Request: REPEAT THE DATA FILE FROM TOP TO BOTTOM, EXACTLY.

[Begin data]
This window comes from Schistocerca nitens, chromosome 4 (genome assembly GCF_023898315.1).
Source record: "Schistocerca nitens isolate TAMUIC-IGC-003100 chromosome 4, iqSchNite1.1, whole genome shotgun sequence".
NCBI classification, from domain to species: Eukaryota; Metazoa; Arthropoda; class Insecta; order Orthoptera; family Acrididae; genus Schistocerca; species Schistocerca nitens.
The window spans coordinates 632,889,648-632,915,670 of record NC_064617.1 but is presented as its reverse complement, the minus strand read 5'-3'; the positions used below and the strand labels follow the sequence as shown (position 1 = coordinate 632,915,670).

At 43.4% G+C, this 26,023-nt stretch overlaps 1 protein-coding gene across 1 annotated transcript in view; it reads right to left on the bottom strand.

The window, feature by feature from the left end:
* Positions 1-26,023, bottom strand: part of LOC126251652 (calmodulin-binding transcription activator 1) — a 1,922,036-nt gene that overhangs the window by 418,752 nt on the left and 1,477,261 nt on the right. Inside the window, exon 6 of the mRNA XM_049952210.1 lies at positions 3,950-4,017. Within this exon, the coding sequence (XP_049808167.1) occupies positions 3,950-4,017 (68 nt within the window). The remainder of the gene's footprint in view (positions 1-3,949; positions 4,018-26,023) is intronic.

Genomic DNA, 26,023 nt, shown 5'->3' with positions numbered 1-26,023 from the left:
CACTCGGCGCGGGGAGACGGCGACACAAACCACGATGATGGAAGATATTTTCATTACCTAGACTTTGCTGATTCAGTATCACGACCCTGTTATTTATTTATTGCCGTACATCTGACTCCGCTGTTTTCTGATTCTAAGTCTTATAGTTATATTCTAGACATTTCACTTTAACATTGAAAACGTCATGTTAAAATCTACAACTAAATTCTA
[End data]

This window comes from Schistocerca nitens, chromosome 4 (genome assembly GCF_023898315.1).
Source record: "Schistocerca nitens isolate TAMUIC-IGC-003100 chromosome 4, iqSchNite1.1, whole genome shotgun sequence".
NCBI classification, from domain to species: Eukaryota; Metazoa; Arthropoda; class Insecta; order Orthoptera; family Acrididae; genus Schistocerca; species Schistocerca nitens.
The window spans coordinates 632,889,648-632,915,670 of record NC_064617.1 but is presented as its reverse complement, the minus strand read 5'-3'; the positions used below and the strand labels follow the sequence as shown (position 1 = coordinate 632,915,670).

At 43.4% G+C, this 26,023-nt stretch overlaps 1 protein-coding gene across 1 annotated transcript in view; it reads right to left on the bottom strand.

The window, feature by feature from the left end:
* Positions 1-26,023, bottom strand: part of LOC126251652 (calmodulin-binding transcription activator 1) — a 1,922,036-nt gene that overhangs the window by 418,752 nt on the left and 1,477,261 nt on the right. Inside the window, exon 6 of the mRNA XM_049952210.1 lies at positions 3,950-4,017. Within this exon, the coding sequence (XP_049808167.1) occupies positions 3,950-4,017 (68 nt within the window). The remainder of the gene's footprint in view (positions 1-3,949; positions 4,018-26,023) is intronic.

Genomic DNA, 26,023 nt, shown 5'->3' with positions numbered 1-26,023 from the left:
CACTCGGCGCGGGGAGACGGCGACACAAACCACGATGATGGAAGATATTTTCATTACCTAGACTTTGCTGATTCAGTATCACGACCCTGTTATTTATTTATTGCCGTACATCTGACTCCGCTGTTTTCTGATTCTAAGTCTTATAGTTATATTCTAGACATTTCACTTTAACATTGAAAACGTCATGTTAAAATCTACAACTAAATTCTA